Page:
In the first post of this series, we discussed the SHRM Workplace Vision Study, the importance of employee engagement and the factors that influence engagement. In determining what helps employees feel engaged in their work, we often prepare surveys and ask people to complete them, hoping to glean information that will somehow provide insight into what’s important, what’s meaningful, and what will make a difference in our employee’s attitude and desire to perform.
But what once you’ve gathered the data, what happens next?
The Right Stuff
Are you measuring the right stuff?
First, let’s talk about what we actually want to measure. Many times organizations are unprepared as to what questions should be asked to get the data that is most important. As mentioned in the first post, sometimes we confuse happy employees with engaged employees. One does not equal the other. Be careful to only ask questions that are job related. A few sample questions might read like these, from Melcrum.com:
1. How do you feel about coming to work every morning?
2. Does your manager inspire you?
3. Do the days you do want to come into work outnumber the days you don’t want to come into work?
4. Choose five words that best describe how you feel about coming to work.
5. Do you feel proud to tell people where you work?
6. Do you have the tools to enable you to do your job effectively?
7. Do you have the opportunity to contribute to decisions that affect you?
8. Do you understand how your role contributes to achieving business outcomes?
9. Do you trust the information you receive?
10. Do you feel valued for the work you do?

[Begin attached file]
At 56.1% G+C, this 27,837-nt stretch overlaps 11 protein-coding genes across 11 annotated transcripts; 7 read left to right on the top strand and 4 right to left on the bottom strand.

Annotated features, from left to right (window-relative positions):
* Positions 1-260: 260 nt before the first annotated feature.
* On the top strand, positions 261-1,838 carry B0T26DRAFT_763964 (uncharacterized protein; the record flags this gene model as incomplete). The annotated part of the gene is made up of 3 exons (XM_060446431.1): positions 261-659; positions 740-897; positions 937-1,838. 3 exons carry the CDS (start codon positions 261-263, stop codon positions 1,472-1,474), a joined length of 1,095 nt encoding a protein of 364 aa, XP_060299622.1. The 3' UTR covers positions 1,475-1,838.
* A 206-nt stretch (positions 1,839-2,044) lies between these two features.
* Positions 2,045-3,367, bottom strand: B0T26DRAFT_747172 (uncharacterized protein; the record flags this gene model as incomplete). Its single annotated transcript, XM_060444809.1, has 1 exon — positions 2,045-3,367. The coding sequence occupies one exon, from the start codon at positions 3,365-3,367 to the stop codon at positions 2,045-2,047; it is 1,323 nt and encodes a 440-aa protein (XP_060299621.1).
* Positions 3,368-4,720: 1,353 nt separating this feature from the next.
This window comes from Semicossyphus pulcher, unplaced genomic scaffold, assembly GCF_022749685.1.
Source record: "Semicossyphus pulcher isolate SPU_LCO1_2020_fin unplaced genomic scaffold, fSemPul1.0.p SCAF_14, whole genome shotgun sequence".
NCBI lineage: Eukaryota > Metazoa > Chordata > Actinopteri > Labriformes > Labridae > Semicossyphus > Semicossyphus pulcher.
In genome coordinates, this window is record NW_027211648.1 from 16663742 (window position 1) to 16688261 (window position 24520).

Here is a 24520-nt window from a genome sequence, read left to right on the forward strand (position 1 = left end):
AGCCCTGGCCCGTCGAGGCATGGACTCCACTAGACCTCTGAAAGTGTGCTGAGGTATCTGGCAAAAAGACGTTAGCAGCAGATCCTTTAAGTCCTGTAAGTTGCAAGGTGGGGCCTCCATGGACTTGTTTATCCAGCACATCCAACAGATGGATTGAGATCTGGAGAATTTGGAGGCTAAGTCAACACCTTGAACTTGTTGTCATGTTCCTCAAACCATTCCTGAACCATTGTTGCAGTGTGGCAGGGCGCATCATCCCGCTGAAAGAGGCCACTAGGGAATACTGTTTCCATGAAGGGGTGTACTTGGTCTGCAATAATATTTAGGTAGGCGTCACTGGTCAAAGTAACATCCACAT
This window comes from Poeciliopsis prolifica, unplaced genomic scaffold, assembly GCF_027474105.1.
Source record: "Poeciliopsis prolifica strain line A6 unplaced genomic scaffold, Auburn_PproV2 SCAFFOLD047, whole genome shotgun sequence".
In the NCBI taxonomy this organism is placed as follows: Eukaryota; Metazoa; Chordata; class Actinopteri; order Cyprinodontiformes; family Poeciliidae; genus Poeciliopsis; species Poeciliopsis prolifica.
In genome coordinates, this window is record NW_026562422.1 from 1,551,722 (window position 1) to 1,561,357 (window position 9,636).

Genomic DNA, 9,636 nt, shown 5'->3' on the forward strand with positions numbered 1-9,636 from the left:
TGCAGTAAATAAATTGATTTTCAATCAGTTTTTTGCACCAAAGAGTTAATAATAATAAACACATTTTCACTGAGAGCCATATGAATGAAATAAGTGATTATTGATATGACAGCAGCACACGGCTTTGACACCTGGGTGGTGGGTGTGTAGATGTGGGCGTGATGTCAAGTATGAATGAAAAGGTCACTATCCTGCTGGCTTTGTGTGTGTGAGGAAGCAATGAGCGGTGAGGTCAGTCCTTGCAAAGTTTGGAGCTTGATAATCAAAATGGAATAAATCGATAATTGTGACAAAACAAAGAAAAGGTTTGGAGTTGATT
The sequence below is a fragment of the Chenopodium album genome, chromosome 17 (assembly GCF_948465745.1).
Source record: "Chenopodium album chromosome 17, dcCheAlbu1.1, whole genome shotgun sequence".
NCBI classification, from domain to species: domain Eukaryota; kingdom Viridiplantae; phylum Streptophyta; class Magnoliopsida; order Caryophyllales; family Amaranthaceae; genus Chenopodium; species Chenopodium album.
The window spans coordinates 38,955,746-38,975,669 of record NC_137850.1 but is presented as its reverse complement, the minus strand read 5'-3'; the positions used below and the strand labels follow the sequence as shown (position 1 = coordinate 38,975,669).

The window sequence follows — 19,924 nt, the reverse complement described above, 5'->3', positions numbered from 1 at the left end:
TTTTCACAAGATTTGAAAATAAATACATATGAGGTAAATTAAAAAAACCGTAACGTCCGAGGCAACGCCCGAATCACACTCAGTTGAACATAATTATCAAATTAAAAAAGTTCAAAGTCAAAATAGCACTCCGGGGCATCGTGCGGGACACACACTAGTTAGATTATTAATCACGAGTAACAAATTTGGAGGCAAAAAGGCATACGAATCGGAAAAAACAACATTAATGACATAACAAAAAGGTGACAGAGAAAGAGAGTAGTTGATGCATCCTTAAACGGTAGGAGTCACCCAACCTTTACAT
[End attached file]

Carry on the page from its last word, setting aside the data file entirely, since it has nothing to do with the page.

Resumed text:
Measuring the right stuff also suggests that we are aware of the performance indicators that have the largest impact on the organization’s bottom line. Those indicators become your standard of measurement.
Joseph Juran, a noted management expert stated the following in reference to the standard: “Most companies understand this to some degree, but many persist in measuring performance by the wrong standard—using unsubstantiated or ineffective metrics that ultimately lead nowhere.” He further states that the correct standards by which we should measure (and are key indicators in determining an organization’s growth) are the following:
• Earnings Per Share (EPS)
• Customer Ratings
If we measure the wrong stuff, we get the wrong data, which means we end up wasting time on the wrong strategies that miss our target—improving employee engagement and increasing productivity.
Wash, Rinse, Repeat
The first post noted that when data is gathered and analyzed, organizations must use this to impact change. While we work hard to understand engagement, if we are not consistently measuring it and acting upon the data, we will be unable to fully execute change and make adjustments to engagement.
In the 2012 Gallup Q12 employee engagement assessment, it was evident that measuring data goes beyond asking the right questions, but really understanding the story behind the data. Author Susan Sorenson for the Gallup Business Journal states the following: “It's great when companies try to improve employee engagement and even better when they measure it. Measurement is the first step companies must take before they can implement meaningful actions to improve engagement. But if they don't measure the right things in the right way, those actions won't matter—and they won't have a measurable impact on business outcomes or the bottom line.”